The latest FNB Property Barometer suggests the local ‘renting vs buying a home’ trend may have peaked in South Africa. Our general manager of property portfolio and planning, Sean Johnston, discusses the effects on the property industry.
“This is reflected in the stabilising flat vacancy rates and bottoming rental inflation. These shifts played a vital role in supporting home buying activity in 1H20 and into 2021, mostly in middle-priced segments,” said Siphamandla Mkhwanazi, a senior property economist from FNB.
For property investors, this could yield promising returns on their portfolio according to Johnston. This is due to the fact that there could be more demand from tenants in the future.
He explained that as an end user, the benefits of renting outweigh those of owning property.
“Buying a property has a lot more responsibility as you are liable for the outstanding bond, utilities, rates and levies. As a tenant, you are liable for paying the rental amount and the use of water and electricity and this can be much lower than paying all the aforementioned expenses,” he elaborated.
Homeowners have to consider maintenance costs while a tenant has the freedom to relocate after their lease has expired. Therefore, the incentive to buy property subsides and the rental market will fill again said Johnston.
“For this reason, this is why there will always be a rental market in South Africa. Once tenants begin to enter the market, rental prices will increase again.”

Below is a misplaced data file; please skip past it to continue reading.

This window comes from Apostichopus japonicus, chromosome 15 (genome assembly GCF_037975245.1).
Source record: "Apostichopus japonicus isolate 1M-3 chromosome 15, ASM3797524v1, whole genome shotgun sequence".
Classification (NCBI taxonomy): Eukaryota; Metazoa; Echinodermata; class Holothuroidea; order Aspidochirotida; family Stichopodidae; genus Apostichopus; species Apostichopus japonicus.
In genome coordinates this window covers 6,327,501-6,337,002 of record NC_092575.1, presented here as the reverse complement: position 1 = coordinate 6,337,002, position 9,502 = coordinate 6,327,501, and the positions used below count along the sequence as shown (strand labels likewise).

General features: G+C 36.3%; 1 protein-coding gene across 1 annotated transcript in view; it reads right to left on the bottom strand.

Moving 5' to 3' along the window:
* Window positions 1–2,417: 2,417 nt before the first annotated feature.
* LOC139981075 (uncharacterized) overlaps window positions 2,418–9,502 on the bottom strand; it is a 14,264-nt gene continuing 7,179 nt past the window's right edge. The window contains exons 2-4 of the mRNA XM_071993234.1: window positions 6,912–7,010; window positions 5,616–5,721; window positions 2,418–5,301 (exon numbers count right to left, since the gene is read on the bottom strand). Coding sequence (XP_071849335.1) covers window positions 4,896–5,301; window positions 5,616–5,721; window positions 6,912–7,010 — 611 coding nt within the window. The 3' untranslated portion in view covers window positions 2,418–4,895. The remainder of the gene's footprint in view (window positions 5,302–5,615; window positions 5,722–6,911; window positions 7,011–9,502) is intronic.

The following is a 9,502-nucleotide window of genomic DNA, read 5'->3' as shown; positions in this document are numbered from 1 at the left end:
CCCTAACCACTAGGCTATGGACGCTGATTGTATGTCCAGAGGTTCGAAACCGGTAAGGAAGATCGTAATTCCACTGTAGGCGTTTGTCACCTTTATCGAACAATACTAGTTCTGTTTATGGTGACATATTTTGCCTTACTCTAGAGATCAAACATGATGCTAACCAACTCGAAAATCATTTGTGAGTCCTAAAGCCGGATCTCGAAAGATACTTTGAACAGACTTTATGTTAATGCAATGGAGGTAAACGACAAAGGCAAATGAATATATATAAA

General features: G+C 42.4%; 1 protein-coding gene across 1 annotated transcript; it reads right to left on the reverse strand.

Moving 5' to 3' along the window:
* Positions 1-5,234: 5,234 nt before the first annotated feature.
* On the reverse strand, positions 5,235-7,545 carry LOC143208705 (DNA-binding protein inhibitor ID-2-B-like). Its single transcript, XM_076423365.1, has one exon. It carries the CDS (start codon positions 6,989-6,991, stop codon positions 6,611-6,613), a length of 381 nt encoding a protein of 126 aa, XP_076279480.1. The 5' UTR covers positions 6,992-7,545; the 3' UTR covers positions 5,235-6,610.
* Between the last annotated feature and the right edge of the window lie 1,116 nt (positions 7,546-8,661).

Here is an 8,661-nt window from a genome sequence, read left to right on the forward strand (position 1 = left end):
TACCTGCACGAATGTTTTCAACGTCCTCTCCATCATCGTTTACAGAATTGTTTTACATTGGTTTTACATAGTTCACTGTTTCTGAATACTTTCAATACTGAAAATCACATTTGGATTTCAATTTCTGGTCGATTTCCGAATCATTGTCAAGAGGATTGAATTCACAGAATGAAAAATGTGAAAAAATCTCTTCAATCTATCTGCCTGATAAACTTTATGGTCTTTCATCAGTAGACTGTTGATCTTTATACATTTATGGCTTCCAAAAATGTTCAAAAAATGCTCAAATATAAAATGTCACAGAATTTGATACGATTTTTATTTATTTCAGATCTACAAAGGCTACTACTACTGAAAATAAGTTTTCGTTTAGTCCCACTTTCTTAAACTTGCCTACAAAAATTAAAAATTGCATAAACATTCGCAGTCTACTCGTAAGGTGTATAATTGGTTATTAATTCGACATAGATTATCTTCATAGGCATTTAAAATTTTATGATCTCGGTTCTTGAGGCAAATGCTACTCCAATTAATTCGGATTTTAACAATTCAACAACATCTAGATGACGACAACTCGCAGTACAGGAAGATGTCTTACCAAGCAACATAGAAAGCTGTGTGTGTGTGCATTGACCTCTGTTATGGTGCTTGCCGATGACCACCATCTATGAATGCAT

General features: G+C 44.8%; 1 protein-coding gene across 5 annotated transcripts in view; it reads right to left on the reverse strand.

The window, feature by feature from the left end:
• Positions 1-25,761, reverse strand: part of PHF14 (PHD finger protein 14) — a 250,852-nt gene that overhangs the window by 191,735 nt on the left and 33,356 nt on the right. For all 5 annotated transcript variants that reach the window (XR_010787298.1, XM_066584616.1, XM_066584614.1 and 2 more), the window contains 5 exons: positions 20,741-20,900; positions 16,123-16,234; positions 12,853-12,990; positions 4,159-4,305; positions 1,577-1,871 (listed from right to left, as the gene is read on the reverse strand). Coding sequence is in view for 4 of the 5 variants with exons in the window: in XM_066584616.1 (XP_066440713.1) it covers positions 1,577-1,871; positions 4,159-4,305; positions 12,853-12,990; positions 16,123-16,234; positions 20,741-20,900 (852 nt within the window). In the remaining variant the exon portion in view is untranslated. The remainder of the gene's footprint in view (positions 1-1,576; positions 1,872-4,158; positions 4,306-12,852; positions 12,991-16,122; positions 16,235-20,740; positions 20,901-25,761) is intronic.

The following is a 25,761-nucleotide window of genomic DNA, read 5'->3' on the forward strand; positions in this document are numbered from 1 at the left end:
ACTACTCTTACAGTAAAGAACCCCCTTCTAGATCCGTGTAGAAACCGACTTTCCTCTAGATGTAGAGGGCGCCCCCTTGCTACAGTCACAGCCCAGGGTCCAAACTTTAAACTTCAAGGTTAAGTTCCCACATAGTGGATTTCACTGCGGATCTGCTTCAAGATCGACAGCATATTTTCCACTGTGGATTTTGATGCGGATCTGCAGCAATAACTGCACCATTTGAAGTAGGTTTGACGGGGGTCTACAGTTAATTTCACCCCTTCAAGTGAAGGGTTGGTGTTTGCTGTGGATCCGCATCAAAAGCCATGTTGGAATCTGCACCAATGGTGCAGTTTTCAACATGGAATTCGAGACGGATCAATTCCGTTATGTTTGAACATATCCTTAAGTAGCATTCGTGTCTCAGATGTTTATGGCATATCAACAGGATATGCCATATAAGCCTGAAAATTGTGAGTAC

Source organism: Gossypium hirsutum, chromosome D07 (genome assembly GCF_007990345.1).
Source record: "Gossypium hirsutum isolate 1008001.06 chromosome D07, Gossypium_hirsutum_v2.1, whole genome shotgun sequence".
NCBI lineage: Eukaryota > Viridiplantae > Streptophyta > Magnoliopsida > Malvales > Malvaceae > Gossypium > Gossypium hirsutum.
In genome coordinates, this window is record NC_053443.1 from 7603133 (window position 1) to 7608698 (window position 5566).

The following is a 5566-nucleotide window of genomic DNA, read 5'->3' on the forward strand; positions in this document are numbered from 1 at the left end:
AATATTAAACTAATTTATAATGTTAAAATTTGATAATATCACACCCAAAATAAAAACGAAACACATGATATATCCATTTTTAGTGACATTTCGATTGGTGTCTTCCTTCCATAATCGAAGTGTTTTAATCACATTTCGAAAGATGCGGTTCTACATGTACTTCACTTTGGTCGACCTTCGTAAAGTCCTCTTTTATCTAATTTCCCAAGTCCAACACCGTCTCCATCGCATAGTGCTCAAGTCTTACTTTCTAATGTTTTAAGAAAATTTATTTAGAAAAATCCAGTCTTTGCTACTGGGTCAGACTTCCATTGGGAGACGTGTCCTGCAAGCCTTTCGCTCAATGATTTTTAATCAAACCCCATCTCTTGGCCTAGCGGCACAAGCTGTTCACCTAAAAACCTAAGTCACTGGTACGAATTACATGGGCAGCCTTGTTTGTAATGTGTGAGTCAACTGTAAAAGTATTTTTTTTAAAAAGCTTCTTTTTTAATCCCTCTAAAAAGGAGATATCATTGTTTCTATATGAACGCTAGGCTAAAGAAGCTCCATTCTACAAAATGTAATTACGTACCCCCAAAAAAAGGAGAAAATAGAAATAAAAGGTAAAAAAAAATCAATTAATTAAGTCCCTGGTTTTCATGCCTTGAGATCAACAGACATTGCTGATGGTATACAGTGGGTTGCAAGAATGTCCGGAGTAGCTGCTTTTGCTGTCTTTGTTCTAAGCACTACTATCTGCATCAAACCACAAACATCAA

Annual house price growth
The FNB Property Barometer recorded the average house price growth at 3.5% for the third quarter of 2021. In contrast, this has fallen from the 4.8% recorded in the year’s second quarter.
“The slowing pace of price growth coincides with the weakening market strength index as demand growth continues to slow relative to supply,” said Mkhwanazi.
However, he noted that these data points still exceed pre-pandemic, 2019 levels.
“Market activity is still benefiting from lower interest rates, albeit to a lessening extent, as well as the pandemic-induced shifts in consumer behaviour, which leant in favour of homeownership,” he said.
Effect of July riots
A running theme from this report determined the effect of the riots seen in July. Slow activity was particularly noticeable in Kwazulu-Natal where most of the riots took place.
Meanwhile, 51% of estate agents surveyed in Kwazulu-Natal were satisfied with prevailing market conditions. In contrast, 71% of estate agents were satisfied with prevailing market conditions as a national average.
“The indicator remains upbeat, particularly in the Western Cape, presumably in line with activity that is still above pre-pandemic levels and on anticipation that unrest in KZN would benefit the Western Cape,” said Mkhwanazi.
Johnston, however, believes this trend is rather reflective of the province’s natural beauty and quality of life.
“The property prices have therefore always been more expensive, particularly in upmarket suburbs such as Camps Bay, Llandudno and Constantia. The rioting in Kwazulu-Natal and Gauteng has impacted the GDP due to the drop in revenue on VAT,” he stated.
In addition, he does not believe the riots will affect property prices in the long-term.
“Due to the decrease in the prime lending rate, the residential buy-to-to-let market has seen minimal impact. This has resulted in a surge in property sales due to more homeowners qualifying for bonds. The rioting impacted commercial businesses and not the residential market so this has not had a big impact on property sales,” said Johnston.
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